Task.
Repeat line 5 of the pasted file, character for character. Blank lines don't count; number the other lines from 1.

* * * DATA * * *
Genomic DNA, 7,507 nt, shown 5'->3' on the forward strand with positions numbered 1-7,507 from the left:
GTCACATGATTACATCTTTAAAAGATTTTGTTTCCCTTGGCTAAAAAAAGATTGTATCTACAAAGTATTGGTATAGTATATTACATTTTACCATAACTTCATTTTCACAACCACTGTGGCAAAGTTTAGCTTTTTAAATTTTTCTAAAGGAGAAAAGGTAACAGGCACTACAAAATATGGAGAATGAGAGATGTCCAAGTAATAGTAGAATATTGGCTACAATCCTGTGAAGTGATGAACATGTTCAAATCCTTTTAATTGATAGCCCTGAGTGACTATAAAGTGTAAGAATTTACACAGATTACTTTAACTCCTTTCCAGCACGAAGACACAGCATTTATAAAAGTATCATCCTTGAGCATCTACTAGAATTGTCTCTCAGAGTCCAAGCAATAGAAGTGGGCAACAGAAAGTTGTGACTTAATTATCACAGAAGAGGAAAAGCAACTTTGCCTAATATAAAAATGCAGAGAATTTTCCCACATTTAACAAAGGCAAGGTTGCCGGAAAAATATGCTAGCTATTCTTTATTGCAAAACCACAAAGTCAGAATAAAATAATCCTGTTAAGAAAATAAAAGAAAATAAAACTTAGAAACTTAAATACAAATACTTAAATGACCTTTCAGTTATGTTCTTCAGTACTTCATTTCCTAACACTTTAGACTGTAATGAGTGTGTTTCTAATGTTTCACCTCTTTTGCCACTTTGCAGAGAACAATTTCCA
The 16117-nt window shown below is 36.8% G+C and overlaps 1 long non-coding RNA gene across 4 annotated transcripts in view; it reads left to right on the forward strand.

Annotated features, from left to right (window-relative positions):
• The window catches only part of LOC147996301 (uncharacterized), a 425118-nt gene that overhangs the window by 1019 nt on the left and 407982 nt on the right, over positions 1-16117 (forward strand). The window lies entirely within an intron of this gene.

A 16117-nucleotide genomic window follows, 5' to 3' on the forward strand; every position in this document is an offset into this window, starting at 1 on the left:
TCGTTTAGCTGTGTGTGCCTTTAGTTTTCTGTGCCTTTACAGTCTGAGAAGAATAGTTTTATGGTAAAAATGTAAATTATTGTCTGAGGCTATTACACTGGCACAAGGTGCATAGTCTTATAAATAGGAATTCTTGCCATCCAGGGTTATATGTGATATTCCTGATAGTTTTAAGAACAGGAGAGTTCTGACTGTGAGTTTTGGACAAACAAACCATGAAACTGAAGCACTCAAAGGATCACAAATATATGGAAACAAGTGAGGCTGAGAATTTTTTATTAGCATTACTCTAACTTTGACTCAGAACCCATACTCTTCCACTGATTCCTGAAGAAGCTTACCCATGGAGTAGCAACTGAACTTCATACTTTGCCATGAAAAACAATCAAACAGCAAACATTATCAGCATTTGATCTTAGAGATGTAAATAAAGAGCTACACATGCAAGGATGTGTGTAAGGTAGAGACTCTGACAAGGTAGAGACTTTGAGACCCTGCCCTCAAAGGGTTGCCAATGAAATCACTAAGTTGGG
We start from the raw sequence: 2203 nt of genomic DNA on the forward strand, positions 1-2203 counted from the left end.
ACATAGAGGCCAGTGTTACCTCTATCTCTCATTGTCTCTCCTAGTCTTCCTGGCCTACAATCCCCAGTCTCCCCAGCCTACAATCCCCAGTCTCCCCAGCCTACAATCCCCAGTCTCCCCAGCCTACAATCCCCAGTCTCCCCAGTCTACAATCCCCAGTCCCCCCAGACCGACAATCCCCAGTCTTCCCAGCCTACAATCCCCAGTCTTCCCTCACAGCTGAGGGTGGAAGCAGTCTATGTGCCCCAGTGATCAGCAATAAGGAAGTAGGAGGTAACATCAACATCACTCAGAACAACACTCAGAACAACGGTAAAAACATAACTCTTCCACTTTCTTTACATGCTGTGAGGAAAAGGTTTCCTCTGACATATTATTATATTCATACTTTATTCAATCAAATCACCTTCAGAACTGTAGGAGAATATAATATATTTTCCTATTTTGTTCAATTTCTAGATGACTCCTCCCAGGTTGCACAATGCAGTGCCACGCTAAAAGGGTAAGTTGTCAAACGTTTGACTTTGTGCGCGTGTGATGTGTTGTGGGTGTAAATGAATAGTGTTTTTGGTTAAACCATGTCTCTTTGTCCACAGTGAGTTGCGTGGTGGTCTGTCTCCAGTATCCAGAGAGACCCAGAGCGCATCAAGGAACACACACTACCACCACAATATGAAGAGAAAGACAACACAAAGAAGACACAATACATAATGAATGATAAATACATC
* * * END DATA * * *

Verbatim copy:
• The window catches only part of LOC147996301 (uncharacterized), a 425118-nt gene that overhangs the window by 1019 nt on the left and 407982 nt on the right, over positions 1-16117 (forward strand). The window lies entirely within an intron of this gene.